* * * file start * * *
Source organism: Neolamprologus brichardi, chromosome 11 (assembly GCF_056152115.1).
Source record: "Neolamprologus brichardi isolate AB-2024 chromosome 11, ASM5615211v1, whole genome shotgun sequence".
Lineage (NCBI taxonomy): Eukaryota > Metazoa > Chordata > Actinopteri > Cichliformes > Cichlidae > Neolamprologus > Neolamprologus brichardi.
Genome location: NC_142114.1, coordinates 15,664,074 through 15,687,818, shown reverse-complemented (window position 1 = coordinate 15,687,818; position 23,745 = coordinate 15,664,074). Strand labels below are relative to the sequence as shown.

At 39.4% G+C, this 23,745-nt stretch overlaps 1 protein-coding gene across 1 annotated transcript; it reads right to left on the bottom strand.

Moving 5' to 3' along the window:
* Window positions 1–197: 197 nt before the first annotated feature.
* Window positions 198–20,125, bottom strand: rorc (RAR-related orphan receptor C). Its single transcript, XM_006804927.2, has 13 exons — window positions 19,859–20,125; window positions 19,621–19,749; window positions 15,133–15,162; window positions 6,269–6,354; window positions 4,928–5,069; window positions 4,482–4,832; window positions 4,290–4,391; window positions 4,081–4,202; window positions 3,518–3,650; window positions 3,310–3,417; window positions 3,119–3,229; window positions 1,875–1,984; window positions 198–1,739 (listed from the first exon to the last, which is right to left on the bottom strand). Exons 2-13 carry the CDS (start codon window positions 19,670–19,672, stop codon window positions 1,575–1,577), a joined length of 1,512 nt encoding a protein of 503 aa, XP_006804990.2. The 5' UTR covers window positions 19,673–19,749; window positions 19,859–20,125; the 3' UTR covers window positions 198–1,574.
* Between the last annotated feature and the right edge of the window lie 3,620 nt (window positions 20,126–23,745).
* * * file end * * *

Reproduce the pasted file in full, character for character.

Source organism: Neolamprologus brichardi, chromosome 11 (assembly GCF_056152115.1).
Source record: "Neolamprologus brichardi isolate AB-2024 chromosome 11, ASM5615211v1, whole genome shotgun sequence".
Lineage (NCBI taxonomy): Eukaryota > Metazoa > Chordata > Actinopteri > Cichliformes > Cichlidae > Neolamprologus > Neolamprologus brichardi.
Genome location: NC_142114.1, coordinates 15,664,074 through 15,687,818, shown reverse-complemented (window position 1 = coordinate 15,687,818; position 23,745 = coordinate 15,664,074). Strand labels below are relative to the sequence as shown.

At 39.4% G+C, this 23,745-nt stretch overlaps 1 protein-coding gene across 1 annotated transcript; it reads right to left on the bottom strand.

Moving 5' to 3' along the window:
* Window positions 1–197: 197 nt before the first annotated feature.
* Window positions 198–20,125, bottom strand: rorc (RAR-related orphan receptor C). Its single transcript, XM_006804927.2, has 13 exons — window positions 19,859–20,125; window positions 19,621–19,749; window positions 15,133–15,162; window positions 6,269–6,354; window positions 4,928–5,069; window positions 4,482–4,832; window positions 4,290–4,391; window positions 4,081–4,202; window positions 3,518–3,650; window positions 3,310–3,417; window positions 3,119–3,229; window positions 1,875–1,984; window positions 198–1,739 (listed from the first exon to the last, which is right to left on the bottom strand). Exons 2-13 carry the CDS (start codon window positions 19,670–19,672, stop codon window positions 1,575–1,577), a joined length of 1,512 nt encoding a protein of 503 aa, XP_006804990.2. The 5' UTR covers window positions 19,673–19,749; window positions 19,859–20,125; the 3' UTR covers window positions 198–1,574.
* Between the last annotated feature and the right edge of the window lie 3,620 nt (window positions 20,126–23,745).